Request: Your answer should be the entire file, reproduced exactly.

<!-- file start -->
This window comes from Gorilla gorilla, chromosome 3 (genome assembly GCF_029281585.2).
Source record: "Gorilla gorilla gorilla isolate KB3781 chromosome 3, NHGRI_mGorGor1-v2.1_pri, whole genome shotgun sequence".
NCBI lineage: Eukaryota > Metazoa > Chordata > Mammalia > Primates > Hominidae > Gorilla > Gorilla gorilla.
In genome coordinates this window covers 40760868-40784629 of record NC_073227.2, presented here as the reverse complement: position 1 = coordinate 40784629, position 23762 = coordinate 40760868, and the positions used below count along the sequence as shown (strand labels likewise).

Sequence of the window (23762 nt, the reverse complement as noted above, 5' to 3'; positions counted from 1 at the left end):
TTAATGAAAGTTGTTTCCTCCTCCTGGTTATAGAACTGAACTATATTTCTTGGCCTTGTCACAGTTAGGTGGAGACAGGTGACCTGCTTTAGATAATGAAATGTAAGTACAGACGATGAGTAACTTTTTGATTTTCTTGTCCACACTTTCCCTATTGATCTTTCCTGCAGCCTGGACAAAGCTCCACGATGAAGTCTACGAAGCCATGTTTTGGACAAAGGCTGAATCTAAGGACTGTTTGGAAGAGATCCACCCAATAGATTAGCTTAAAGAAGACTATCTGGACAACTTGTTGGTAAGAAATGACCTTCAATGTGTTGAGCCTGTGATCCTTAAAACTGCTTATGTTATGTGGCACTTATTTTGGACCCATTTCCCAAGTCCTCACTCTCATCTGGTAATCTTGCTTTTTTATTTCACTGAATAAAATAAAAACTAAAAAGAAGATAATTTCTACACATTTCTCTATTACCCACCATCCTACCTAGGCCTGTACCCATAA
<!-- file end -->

This window comes from Gorilla gorilla, chromosome 3 (genome assembly GCF_029281585.2).
Source record: "Gorilla gorilla gorilla isolate KB3781 chromosome 3, NHGRI_mGorGor1-v2.1_pri, whole genome shotgun sequence".
NCBI lineage: Eukaryota > Metazoa > Chordata > Mammalia > Primates > Hominidae > Gorilla > Gorilla gorilla.
In genome coordinates this window covers 40760868-40784629 of record NC_073227.2, presented here as the reverse complement: position 1 = coordinate 40784629, position 23762 = coordinate 40760868, and the positions used below count along the sequence as shown (strand labels likewise).

Sequence of the window (23762 nt, the reverse complement as noted above, 5' to 3'; positions counted from 1 at the left end):
TTAATGAAAGTTGTTTCCTCCTCCTGGTTATAGAACTGAACTATATTTCTTGGCCTTGTCACAGTTAGGTGGAGACAGGTGACCTGCTTTAGATAATGAAATGTAAGTACAGACGATGAGTAACTTTTTGATTTTCTTGTCCACACTTTCCCTATTGATCTTTCCTGCAGCCTGGACAAAGCTCCACGATGAAGTCTACGAAGCCATGTTTTGGACAAAGGCTGAATCTAAGGACTGTTTGGAAGAGATCCACCCAATAGATTAGCTTAAAGAAGACTATCTGGACAACTTGTTGGTAAGAAATGACCTTCAATGTGTTGAGCCTGTGATCCTTAAAACTGCTTATGTTATGTGGCACTTATTTTGGACCCATTTCCCAAGTCCTCACTCTCATCTGGTAATCTTGCTTTTTTATTTCACTGAATAAAATAAAAACTAAAAAGAAGATAATTTCTACACATTTCTCTATTACCCACCATCCTACCTAGGCCTGTACCCATAA